Streeter discusses the power of the Paw on recruiting trail

Streeter discusses the power of the Paw on recruiting trail

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Streeter discusses the power of the Paw on recruiting trail

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Life on the recruiting trail is much different now for Clemson than it was when Brandon Streeter became the Tigers’ recruiting coordinator and quarterbacks coach in December 2014.

“You turn a lot of heads, now — whereas six, seven, eight years ago, they’re wondering where you’re from,” Streeter said. “That Paw is so powerful right now because of the success and because of the impact that we’ve had on our student-athletes and them spreading that word. It’s been really, really special.”

Indeed, the power of the Tiger Paw is stronger than ever thanks to Clemson’s two national championships in the last three seasons, four consecutive ACC Championships and eight straight 10-or-more-win seasons dating to 2011.

All of the success has helped the strength of Clemson’s brand continue to grow — and helped the Tigers expand their reach on the recruiting trail as well.

Clemson’s geographic footprint isn’t confined to Southeastern states. The Tigers now have the capacity to go around the country and pull in some of the nation’s best recruits.

“It’s really neat,” Streeter said. “It’s neat to go into states that are further away and just be so accepted by their coaches and by everybody in the school, really.”

Clemson’s 28 signees in the 2019 class represent 14 different states, the most for a Clemson signing class since 1989 — Danny Ford’s last class — and tied for the most different states in a class on record.

The previous high for Clemson under head coach Dabo Swinney was 10 different states represented in the classes of 2016 and 2017.

This year, Swinney signed players from California, Michigan, Connecticut and Pennsylvania for the first time.

“This class comes from 14 states, so I’ve literally been everywhere coast to coast, studying these guys and meeting their families and going to schools and so forth,” Swinney said. “It’s really cool for me to be able to confirm and affirm why they chose Clemson, and it’s easy for me to see that on the back end when I go in … When I can go and have conversations and go to homes and things like that, it’s really cool for me to see why they chose Clemson, and it’s very obvious to me why they chose Clemson. So, the brand, again, is strong.”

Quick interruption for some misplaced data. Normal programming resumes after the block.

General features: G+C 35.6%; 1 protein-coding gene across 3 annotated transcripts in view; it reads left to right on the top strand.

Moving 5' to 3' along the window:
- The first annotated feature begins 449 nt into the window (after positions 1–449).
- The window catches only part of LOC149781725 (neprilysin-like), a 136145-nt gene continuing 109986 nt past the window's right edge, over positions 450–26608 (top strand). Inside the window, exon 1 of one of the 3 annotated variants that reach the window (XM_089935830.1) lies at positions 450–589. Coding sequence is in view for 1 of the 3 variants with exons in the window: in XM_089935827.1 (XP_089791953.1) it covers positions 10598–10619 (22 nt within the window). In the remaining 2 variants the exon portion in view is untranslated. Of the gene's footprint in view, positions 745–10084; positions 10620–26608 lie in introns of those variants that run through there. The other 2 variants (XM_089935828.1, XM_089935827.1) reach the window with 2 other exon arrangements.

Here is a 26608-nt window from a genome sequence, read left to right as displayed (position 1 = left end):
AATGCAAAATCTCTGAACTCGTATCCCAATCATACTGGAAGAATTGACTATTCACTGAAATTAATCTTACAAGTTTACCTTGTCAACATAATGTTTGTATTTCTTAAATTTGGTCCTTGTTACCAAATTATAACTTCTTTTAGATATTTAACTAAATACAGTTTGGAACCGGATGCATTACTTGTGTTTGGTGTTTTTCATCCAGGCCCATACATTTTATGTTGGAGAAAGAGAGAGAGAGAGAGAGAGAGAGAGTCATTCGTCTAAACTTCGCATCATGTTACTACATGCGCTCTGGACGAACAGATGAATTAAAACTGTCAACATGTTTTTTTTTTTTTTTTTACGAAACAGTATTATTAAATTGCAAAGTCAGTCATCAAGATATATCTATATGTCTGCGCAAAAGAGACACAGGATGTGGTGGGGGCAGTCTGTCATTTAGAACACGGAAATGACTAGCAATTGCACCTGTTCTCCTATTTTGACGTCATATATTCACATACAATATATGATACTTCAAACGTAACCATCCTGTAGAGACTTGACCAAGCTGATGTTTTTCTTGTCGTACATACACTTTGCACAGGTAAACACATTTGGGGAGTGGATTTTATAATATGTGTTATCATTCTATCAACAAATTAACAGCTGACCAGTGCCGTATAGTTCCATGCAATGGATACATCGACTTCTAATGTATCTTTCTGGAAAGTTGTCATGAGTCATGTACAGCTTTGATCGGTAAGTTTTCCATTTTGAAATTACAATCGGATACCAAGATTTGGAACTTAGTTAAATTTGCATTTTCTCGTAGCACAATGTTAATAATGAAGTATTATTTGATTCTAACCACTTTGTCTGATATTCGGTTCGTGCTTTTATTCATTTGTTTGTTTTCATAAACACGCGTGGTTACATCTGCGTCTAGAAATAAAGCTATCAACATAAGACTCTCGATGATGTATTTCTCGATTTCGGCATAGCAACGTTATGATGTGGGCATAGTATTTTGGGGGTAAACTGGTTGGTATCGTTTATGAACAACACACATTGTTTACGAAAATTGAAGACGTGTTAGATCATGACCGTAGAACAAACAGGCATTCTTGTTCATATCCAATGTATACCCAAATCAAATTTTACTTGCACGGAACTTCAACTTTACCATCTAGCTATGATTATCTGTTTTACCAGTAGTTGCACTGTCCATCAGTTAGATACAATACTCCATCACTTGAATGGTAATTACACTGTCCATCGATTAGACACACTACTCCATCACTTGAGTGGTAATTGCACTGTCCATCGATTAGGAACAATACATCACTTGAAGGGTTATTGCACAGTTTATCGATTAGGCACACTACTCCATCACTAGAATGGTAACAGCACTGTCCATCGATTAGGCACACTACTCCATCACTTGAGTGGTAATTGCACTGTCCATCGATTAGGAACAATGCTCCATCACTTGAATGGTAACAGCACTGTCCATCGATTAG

Along with the four aforementioned states, the Tigers signed players from Missouri, Maryland, Alabama, Louisiana, Tennessee, Virginia, Florida, Georgia, North Carolina and South Carolina.

Wide receiver Joseph Ngata (Folsom, Calif.) became the first prospect from the state of California to sign with Clemson since Dave Coggin in 1995, while linebacker Keith Maguire (Media, Pa.) is the first Clemson signee from Pennsylvania since 1995 – when Streeter signed with the Tigers out of Gettysburg.

Quarterback Taisun Phommachanh is the first resident of Connecticut to sign with the Tigers since 1996 (Jason Martinelli and Idris Price), and defensive lineman Ruke Orhorhoro is the first Clemson signee to play his high school football in Michigan since 1975 (Joe Carolan).

The bottom line is that prospects far and wide have legitimate interest in Clemson’s program. And in some cases, the Tigers aren’t the ones making the first move in the recruiting process.

“It’s more of now, those players reaching out to us,” Streeter said.

Despite the ability to recruit on a national level, Clemson’s philosophy is still to recruit from the inside out. The Tigers take a lot of pride in getting the top prospects from the Palmetto State, as well as consistently tapping into the talent pool from surrounding states such as Georgia and Florida.

And when the Tigers do venture outside of their typical footprint, they are not only trying to get a great player — but making sure they get a great person who fits Clemson’s culture as well.

“We’re making sure that if we go out there to those states, we’re getting guys that are a perfect fit for our university, and not just going to get guys that are five-star or four-star or whatever,” Streeter said. “They’ve got to be a perfect fit, and we still make sure that these closest states to Clemson in South Carolina are our priority — and our roster proves that.

“But I know that there’s been some interest in states that are further away, and heck yeah, if they’re a perfect fit for Clemson, we’re going to be excited about them.”

Move over Alabama, Clemson is the new King of College Football. In our new magazine “Little Ole Clemson”: The Best “Little” Dynasty Ever, we examine not just the 2018 team’s run to being “the best ever” but examine the last four seasons and how Dabo Swinney turned Clemson into the new dynasty of college football. We also take a look at the role former athletic director Terry Don Phillips played. We go behind the scenes at the Tigers’ run to a second national championship in three seasons and the previous three national championship runs. It also features stories on the Power Rangers, the 2018 senior class, high quality photos and much, much more.

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